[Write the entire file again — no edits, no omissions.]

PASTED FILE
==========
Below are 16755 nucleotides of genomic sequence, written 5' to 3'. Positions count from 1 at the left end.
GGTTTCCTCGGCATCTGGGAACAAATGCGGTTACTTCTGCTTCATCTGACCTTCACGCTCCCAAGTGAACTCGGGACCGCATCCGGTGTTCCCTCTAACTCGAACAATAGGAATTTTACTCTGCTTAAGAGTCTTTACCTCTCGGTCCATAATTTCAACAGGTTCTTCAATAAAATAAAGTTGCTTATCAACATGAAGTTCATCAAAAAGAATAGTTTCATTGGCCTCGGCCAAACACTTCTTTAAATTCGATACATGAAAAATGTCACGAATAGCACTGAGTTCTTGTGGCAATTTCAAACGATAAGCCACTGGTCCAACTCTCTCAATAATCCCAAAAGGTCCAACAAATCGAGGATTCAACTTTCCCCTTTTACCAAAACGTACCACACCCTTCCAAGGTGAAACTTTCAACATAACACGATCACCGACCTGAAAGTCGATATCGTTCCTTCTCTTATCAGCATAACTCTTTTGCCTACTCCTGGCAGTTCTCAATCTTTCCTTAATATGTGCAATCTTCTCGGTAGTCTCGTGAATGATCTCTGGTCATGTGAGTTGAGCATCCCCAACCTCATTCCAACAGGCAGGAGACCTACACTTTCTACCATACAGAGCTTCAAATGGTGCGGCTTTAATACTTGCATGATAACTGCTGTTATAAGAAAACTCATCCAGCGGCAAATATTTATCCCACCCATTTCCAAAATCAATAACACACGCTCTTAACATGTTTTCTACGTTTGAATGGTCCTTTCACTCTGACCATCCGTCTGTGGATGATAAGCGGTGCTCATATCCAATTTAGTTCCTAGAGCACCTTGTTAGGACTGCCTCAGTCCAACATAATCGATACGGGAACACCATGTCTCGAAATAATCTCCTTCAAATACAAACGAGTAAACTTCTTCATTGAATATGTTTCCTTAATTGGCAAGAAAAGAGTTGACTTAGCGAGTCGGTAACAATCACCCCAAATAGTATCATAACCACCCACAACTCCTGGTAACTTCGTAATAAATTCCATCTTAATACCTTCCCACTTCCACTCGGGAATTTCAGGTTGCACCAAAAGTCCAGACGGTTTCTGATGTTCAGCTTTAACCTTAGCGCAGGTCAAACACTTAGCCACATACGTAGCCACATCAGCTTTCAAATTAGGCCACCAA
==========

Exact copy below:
Below are 16755 nucleotides of genomic sequence, written 5' to 3'. Positions count from 1 at the left end.
GGTTTCCTCGGCATCTGGGAACAAATGCGGTTACTTCTGCTTCATCTGACCTTCACGCTCCCAAGTGAACTCGGGACCGCATCCGGTGTTCCCTCTAACTCGAACAATAGGAATTTTACTCTGCTTAAGAGTCTTTACCTCTCGGTCCATAATTTCAACAGGTTCTTCAATAAAATAAAGTTGCTTATCAACATGAAGTTCATCAAAAAGAATAGTTTCATTGGCCTCGGCCAAACACTTCTTTAAATTCGATACATGAAAAATGTCACGAATAGCACTGAGTTCTTGTGGCAATTTCAAACGATAAGCCACTGGTCCAACTCTCTCAATAATCCCAAAAGGTCCAACAAATCGAGGATTCAACTTTCCCCTTTTACCAAAACGTACCACACCCTTCCAAGGTGAAACTTTCAACATAACACGATCACCGACCTGAAAGTCGATATCGTTCCTTCTCTTATCAGCATAACTCTTTTGCCTACTCCTGGCAGTTCTCAATCTTTCCTTAATATGTGCAATCTTCTCGGTAGTCTCGTGAATGATCTCTGGTCATGTGAGTTGAGCATCCCCAACCTCATTCCAACAGGCAGGAGACCTACACTTTCTACCATACAGAGCTTCAAATGGTGCGGCTTTAATACTTGCATGATAACTGCTGTTATAAGAAAACTCATCCAGCGGCAAATATTTATCCCACCCATTTCCAAAATCAATAACACACGCTCTTAACATGTTTTCTACGTTTGAATGGTCCTTTCACTCTGACCATCCGTCTGTGGATGATAAGCGGTGCTCATATCCAATTTAGTTCCTAGAGCACCTTGTTAGGACTGCCTCAGTCCAACATAATCGATACGGGAACACCATGTCTCGAAATAATCTCCTTCAAATACAAACGAGTAAACTTCTTCATTGAATATGTTTCCTTAATTGGCAAGAAAAGAGTTGACTTAGCGAGTCGGTAACAATCACCCCAAATAGTATCATAACCACCCACAACTCCTGGTAACTTCGTAATAAATTCCATCTTAATACCTTCCCACTTCCACTCGGGAATTTCAGGTTGCACCAAAAGTCCAGACGGTTTCTGATGTTCAGCTTTAACCTTAGCGCAGGTCAAACACTTAGCCACATACGTAGCCACATCAGCTTTCAAATTAGGCCACCAA